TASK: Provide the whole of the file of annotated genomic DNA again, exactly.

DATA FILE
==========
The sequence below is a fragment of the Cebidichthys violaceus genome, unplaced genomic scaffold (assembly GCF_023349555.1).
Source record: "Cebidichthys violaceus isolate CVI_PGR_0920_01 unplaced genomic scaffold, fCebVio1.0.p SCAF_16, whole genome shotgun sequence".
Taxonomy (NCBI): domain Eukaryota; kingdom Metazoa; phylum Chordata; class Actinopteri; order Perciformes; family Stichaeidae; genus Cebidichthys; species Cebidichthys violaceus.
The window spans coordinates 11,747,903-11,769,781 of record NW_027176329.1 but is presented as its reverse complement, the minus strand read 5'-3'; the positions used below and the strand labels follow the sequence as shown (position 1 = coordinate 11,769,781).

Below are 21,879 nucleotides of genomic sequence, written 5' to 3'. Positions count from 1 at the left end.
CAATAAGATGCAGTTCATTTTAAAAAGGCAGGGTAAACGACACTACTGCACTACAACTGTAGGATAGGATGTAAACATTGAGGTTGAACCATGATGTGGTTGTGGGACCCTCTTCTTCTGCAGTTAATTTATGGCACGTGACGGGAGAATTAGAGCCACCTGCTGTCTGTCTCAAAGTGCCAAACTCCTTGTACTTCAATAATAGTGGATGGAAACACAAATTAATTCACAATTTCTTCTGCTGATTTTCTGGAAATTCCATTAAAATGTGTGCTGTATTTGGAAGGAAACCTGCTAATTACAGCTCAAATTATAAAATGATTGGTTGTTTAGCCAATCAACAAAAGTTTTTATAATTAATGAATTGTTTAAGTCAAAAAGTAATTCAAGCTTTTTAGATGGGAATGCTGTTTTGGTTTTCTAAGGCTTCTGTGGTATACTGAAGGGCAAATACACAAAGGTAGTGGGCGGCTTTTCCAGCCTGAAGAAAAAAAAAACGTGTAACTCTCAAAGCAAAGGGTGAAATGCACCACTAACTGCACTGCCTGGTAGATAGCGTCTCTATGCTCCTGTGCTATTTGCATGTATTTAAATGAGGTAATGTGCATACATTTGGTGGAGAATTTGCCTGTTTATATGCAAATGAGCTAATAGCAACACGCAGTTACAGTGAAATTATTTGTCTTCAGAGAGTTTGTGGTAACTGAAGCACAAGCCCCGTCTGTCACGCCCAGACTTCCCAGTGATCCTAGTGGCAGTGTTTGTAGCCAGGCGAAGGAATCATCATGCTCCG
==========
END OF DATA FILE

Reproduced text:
The sequence below is a fragment of the Cebidichthys violaceus genome, unplaced genomic scaffold (assembly GCF_023349555.1).
Source record: "Cebidichthys violaceus isolate CVI_PGR_0920_01 unplaced genomic scaffold, fCebVio1.0.p SCAF_16, whole genome shotgun sequence".
Taxonomy (NCBI): domain Eukaryota; kingdom Metazoa; phylum Chordata; class Actinopteri; order Perciformes; family Stichaeidae; genus Cebidichthys; species Cebidichthys violaceus.
The window spans coordinates 11,747,903-11,769,781 of record NW_027176329.1 but is presented as its reverse complement, the minus strand read 5'-3'; the positions used below and the strand labels follow the sequence as shown (position 1 = coordinate 11,769,781).

Below are 21,879 nucleotides of genomic sequence, written 5' to 3'. Positions count from 1 at the left end.
CAATAAGATGCAGTTCATTTTAAAAAGGCAGGGTAAACGACACTACTGCACTACAACTGTAGGATAGGATGTAAACATTGAGGTTGAACCATGATGTGGTTGTGGGACCCTCTTCTTCTGCAGTTAATTTATGGCACGTGACGGGAGAATTAGAGCCACCTGCTGTCTGTCTCAAAGTGCCAAACTCCTTGTACTTCAATAATAGTGGATGGAAACACAAATTAATTCACAATTTCTTCTGCTGATTTTCTGGAAATTCCATTAAAATGTGTGCTGTATTTGGAAGGAAACCTGCTAATTACAGCTCAAATTATAAAATGATTGGTTGTTTAGCCAATCAACAAAAGTTTTTATAATTAATGAATTGTTTAAGTCAAAAAGTAATTCAAGCTTTTTAGATGGGAATGCTGTTTTGGTTTTCTAAGGCTTCTGTGGTATACTGAAGGGCAAATACACAAAGGTAGTGGGCGGCTTTTCCAGCCTGAAGAAAAAAAAAACGTGTAACTCTCAAAGCAAAGGGTGAAATGCACCACTAACTGCACTGCCTGGTAGATAGCGTCTCTATGCTCCTGTGCTATTTGCATGTATTTAAATGAGGTAATGTGCATACATTTGGTGGAGAATTTGCCTGTTTATATGCAAATGAGCTAATAGCAACACGCAGTTACAGTGAAATTATTTGTCTTCAGAGAGTTTGTGGTAACTGAAGCACAAGCCCCGTCTGTCACGCCCAGACTTCCCAGTGATCCTAGTGGCAGTGTTTGTAGCCAGGCGAAGGAATCATCATGCTCCG